In his book, which will be released next month, Gen. Naravane claims that it was “not acceptable” that the new inductees’ first year’s starting salary was limited to just Rs 20,000 per month (all-inclusive).

The forthcoming memoir ‘Four Stars of Destiny’ by former army chief Gen MM Naravane states that the Indian Army desired to retain 75% of the personnel hired under the new scheme, Agnipath. In his new book, Naravane—who led the army from December 2019 to April 2022—shares his insights on some of the most important aspects of the new program, such as service tenure, pay, and retention.

In June 2022, the Agnipath program was launched by the Ministry of Defence with the goal of “enabling a youthful profile of the Armed Forces.” Youth are hired under the scheme and given a starting salary of Rs 30,000 for a period of four years. 25% of the workforce will be kept for the regular cadre after four years, and 75% will be Left.

In his book, which will be released next month, Naravane claims that it was “not acceptable” that the new inductees’ first year’s starting salary was limited to just Rs 20,000 per month (all-inclusive).

The former army chief writes, “This was just not acceptable,” according to news agency PTI. We were discussing a skilled soldier who was expected to give his life in defense of the nation. Surely a soldier and a daily wage worker could not be compared?”

Naravane says that this was later increased to Rs 30,000 per month based on the army’s “very strong” recommendations. The employees will receive Rs 30,000 under the scheme in the first year, Rs 33,000 in the second, Rs 36,500 in the third, and Rs 40,000 in the fourth. Massive nationwide protests were triggered by the program because the candidates did not agree with the short service duration and lack of retention guarantee.

The former army chief admits that the new plan’s formulation caught all three forces off guard. According to him, the army was “taken by surprise by this turn of events, but it came like a bolt for the Navy and Air Force.”

“When I first brought up the Tour of Duty plan with the PM, it was more akin to a soldier-level short-service option, much like the already popular Short Service Commission program for officers. He writes, “A limited number of jawans would be similarly enrolled and released after the completion of their ‘tour,’ with the option of re-enlisting for another tour, if found to be fit, just as a limited number of SSC officers are taken each year.”

The General goes on to say that because of Covid and the fighting in Galwan, Ladakh, not much happened in the following few months. He does, however, note that this proposal was being considered by the prime minister’s office, albeit with a far broader scope and application. “In the PMO formulation, not only should the complete intake of the year be short-service based, but it would also apply to all three services.”

According to Naravane, since the issue had now turned into a tri-service issue, CDS Gen. Bipin Rawat was now required to advance the proposal, even though the army would still be the lead service. According to him, it took him some time to convince the other chiefs that his proposal was merely army-focused. “And it took them some time to reconcile with the fact that they were very much part of the new proposal, dubbed the ‘Agnipath’ scheme by the PMO, with the soldiers, sailors and airmen recruited under this scheme to be known as ‘Agniveers’,” he writes.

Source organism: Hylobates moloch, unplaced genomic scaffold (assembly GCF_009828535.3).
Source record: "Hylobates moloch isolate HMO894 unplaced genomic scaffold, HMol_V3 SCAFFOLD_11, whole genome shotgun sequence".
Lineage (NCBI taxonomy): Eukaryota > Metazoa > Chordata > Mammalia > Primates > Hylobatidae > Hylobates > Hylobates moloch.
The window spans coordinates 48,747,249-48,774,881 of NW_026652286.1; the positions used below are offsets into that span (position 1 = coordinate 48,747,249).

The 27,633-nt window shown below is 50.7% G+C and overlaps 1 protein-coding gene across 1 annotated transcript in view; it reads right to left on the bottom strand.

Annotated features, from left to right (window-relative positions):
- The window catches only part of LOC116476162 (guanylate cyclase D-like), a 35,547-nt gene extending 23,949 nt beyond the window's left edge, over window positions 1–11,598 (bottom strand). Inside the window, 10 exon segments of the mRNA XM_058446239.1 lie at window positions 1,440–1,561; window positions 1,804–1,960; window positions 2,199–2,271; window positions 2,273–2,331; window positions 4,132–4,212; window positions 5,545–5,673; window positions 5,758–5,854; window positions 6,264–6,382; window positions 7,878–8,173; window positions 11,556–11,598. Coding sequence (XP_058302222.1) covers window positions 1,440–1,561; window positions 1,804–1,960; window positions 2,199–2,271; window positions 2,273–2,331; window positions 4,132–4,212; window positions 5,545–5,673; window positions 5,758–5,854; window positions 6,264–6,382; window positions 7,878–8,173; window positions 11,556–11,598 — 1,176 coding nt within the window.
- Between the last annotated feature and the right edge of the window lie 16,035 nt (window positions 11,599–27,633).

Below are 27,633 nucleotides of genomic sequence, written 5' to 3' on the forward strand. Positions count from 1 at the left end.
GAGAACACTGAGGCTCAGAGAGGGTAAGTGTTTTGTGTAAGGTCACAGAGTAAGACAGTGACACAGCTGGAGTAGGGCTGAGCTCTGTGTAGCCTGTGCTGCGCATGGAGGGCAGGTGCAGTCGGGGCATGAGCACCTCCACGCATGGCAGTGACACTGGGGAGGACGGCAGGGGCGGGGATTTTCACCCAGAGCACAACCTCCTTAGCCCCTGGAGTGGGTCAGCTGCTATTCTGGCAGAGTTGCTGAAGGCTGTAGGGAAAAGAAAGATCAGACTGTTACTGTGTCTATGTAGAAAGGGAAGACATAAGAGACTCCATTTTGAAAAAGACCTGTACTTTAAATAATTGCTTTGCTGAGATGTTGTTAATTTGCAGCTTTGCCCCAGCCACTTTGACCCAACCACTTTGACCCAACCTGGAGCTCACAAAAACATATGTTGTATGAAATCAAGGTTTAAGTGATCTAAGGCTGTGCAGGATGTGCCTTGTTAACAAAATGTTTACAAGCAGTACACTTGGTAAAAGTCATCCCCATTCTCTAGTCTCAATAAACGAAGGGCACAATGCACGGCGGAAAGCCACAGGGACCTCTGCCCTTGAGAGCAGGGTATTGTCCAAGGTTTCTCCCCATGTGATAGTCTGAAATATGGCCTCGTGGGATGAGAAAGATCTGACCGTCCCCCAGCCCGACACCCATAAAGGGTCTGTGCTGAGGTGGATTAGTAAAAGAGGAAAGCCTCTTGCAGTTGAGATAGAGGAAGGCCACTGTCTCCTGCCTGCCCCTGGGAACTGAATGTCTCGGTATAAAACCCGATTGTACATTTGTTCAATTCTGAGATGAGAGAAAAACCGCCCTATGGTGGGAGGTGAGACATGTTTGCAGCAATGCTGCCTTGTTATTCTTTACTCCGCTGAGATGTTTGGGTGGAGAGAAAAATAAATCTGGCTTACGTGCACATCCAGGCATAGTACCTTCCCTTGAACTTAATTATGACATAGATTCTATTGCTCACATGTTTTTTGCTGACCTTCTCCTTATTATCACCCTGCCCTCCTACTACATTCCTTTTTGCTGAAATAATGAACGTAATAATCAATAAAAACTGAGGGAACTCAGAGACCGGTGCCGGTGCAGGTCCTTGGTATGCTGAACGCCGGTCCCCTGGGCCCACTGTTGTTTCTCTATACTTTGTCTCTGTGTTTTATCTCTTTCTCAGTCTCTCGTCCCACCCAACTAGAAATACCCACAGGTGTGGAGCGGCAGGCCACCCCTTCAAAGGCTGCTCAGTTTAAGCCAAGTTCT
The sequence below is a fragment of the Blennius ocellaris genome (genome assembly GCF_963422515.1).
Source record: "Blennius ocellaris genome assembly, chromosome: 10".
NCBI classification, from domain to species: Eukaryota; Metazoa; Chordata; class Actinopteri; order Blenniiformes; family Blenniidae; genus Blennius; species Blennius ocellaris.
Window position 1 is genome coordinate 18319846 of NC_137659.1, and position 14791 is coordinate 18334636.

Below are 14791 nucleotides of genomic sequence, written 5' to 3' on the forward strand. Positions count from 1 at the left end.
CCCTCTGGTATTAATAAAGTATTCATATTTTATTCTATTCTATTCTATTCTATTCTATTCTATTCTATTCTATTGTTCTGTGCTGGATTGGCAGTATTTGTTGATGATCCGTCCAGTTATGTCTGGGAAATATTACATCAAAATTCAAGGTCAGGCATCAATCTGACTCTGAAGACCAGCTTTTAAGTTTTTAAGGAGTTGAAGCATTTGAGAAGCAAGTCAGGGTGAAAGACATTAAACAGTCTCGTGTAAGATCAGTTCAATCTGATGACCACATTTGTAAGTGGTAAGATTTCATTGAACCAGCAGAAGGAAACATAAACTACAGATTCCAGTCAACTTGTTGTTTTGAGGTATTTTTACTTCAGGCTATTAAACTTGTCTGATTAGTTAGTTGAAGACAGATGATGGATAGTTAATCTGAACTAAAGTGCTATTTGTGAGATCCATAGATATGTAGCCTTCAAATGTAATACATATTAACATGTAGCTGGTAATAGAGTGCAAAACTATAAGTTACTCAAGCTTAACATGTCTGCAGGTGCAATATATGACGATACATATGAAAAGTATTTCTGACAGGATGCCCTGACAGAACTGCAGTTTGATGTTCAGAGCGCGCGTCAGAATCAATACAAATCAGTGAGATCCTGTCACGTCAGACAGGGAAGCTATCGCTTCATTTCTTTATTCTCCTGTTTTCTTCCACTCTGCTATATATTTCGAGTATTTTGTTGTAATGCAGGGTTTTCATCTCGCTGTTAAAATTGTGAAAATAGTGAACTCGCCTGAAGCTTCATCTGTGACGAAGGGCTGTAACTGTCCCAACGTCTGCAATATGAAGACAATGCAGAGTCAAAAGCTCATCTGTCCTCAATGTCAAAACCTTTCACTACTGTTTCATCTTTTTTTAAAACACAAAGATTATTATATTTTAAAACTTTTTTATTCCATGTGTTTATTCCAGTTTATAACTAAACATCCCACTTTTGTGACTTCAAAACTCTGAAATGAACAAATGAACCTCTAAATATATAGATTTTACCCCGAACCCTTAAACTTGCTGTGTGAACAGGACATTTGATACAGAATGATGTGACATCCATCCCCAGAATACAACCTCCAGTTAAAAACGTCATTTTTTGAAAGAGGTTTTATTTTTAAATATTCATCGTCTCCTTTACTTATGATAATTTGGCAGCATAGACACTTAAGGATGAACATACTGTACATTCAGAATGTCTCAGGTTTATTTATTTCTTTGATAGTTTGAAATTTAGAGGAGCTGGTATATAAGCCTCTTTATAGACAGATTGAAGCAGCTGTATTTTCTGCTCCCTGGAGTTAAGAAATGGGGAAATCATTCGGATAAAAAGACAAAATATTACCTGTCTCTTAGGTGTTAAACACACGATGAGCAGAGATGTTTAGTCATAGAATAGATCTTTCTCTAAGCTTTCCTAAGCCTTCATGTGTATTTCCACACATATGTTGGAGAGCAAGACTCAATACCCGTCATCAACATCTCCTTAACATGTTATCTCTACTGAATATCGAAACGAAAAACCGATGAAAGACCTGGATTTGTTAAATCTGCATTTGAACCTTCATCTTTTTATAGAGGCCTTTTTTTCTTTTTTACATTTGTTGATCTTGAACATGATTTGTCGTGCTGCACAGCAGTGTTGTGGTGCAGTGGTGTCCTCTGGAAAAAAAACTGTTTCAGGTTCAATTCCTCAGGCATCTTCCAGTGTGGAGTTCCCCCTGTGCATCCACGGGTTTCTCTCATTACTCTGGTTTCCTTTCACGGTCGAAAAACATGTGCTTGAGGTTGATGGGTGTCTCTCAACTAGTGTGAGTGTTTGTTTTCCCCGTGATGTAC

Regarding the initial discussions on “Agnipath,” Naravane notes that the army felt that retention should be 75%, while the Department of Military Affairs supported a 50-50 split with a five-year term.

According to the ex-army veteran, the CDS presented this model to a full panel of people who included “the prime minister, ministers of home, defence and finance, the NSA, service chiefs, PS to the PM and the secretaries of the relevant departments in November 2020.”

The terms ‘Agnipath’ and ‘Agniveer’ were introduced during this particular meeting. “25,000 soldiers would return to civil society after each ‘tour,’ assuming an annual intake of 50,000 soldiers,” the author writes. 

Since “one of the aims of the scheme was to give back to society disciplined manpower, who would be in a position to contribute much more in the workplace due to the values and ethos they would have imbibed while in service,” Naravane writes that it was felt that this was insufficient to bring about any significant change in the population.

As a result, he writes, the percentages were reversed, with only 25% to be kept and 75% released. According to him, it was assumed that this would operate similarly to the SSC scheme, with retention or release occurring at the conclusion of the five-year contractual period. “On this account, the PMO view was that there should be a two-step retention process; 50 per cent after three years and another 25 per cent after five years, effectively making it only 25 per cent retention,” according to him.

According to Naravane, this was simply impractical because basic training and deployment would take six to eight months, and choosing which personnel to release would also take roughly six months. This meant that any given jawan would only be useful for roughly two years. He claims that the conversations continued for a while. “Ultimately, a middle path was agreed upon, a one-step retention after four years of service.”


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